The prizes are appealing to schools and pupils alike. Each school can enter a team of up to 10 pupils. The top-scoring school will win a photocopier, fax and typewriter, and each member of that team will win a portable CD player. The running-up school will win a word processor and laser printer. The team in third place will win 10 graphic calculators. Every pupil who enters the competition will receive a voucher, donated by Sharp, providing entry to any one of some 70 galleries and museums around the country.
Answering the fiendishly tricky questions will not be easy - in fact, we do not expect any school to be able to answer every question. But to help you the questions in each section are linked by a common theme.
Entry must be by a teacher at the school, with a list of the pupils in the team. The competition is open to all secondary and senior schools in the United Kingdom. If your school does not wish to receive further information from Sharp or the Independent after the competition has closed, please make that clear on your entry.
Standard competition rules apply. Copies are available on request from the Managing Editor's Office, 40 City Road, London EC1Y 2DB. Entries should be marked Schools Team Quiz on the envelope, and sent to the same address. Entries must arrive by 31 December. They will be judged by 15 January, and the results announced in the paper.
If you missed any of the questions that have been appearing in the paper over the past few weeks, don't worry: all seven sections, with 70 questions, will be published on the Miscellany page in the Independent next Wednesday, 15 December.
We apologise to readers for the fact that the final 10 questions did not appear in yesterday's edition, as originally announced. They were held over for reasons of space.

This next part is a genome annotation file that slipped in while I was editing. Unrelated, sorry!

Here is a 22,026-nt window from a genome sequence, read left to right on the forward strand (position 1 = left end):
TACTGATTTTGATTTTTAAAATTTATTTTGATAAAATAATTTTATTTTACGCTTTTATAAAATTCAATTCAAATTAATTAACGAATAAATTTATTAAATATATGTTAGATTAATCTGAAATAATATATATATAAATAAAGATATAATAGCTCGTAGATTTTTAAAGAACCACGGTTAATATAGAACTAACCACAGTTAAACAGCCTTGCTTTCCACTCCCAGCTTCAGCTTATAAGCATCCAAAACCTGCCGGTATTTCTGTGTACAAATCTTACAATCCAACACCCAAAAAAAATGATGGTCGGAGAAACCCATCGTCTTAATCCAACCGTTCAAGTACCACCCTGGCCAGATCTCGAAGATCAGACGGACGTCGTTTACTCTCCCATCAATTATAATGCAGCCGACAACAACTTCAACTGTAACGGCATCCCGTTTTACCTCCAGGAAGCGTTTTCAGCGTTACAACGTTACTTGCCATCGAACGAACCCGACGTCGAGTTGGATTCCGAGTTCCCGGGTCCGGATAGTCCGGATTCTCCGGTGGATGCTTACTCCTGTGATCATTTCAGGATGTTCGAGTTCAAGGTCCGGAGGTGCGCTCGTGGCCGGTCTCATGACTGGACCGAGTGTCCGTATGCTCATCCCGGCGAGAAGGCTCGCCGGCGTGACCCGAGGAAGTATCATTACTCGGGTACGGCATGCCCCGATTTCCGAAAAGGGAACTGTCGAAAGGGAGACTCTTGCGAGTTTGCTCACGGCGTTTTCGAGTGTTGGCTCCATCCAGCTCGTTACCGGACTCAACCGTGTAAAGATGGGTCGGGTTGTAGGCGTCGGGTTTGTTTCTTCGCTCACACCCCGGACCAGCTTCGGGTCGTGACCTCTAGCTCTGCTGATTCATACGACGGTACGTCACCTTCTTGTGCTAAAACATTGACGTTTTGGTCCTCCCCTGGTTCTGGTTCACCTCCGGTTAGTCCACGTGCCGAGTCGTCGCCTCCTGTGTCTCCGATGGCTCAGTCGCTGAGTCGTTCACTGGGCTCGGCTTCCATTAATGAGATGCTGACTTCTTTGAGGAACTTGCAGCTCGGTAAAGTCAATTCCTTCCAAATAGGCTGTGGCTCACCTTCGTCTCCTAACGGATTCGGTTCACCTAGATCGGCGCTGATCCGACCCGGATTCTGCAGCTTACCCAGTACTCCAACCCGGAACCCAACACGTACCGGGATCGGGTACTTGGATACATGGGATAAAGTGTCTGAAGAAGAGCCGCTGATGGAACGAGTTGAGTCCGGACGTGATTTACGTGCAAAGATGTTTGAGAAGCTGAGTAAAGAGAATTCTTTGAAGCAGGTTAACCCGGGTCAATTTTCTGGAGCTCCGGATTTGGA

1. I'd say it was an Irish version of a Turkish palace, off the top of my head - with stripes on]
2. If you had goat's feet (how divine]) you might proceed before French linen - unless you curled up first, that is.
3. Anywhere on earth it must be a real pig being first all the time.
4. For a start, those priests will just have to double up if they want to have a reputation for spitting.
5. Carving up a falling Empire must require long arms.
6. If you say yes to a ship's captain in the conventional way, you must have a long third finger.
7. Knock out a whole wing of the Roman army? How cuddly?
8. Scold, chide or reproach if you please - but from first to last, if it looks vaguely like a hedgehog with a nose, the tail doesn't apply.
9. O set me as a seal upon they marmalade - and if you get it right, your Golden Shred might turn into a golden lion]
10. A circle with its centre everywhere and its circumference nowhere would (if you turned it inside out) make a noise superficially like a tree (or its branches) or even like a cross thread. Does that give you pause? It sounds like it]Reuse content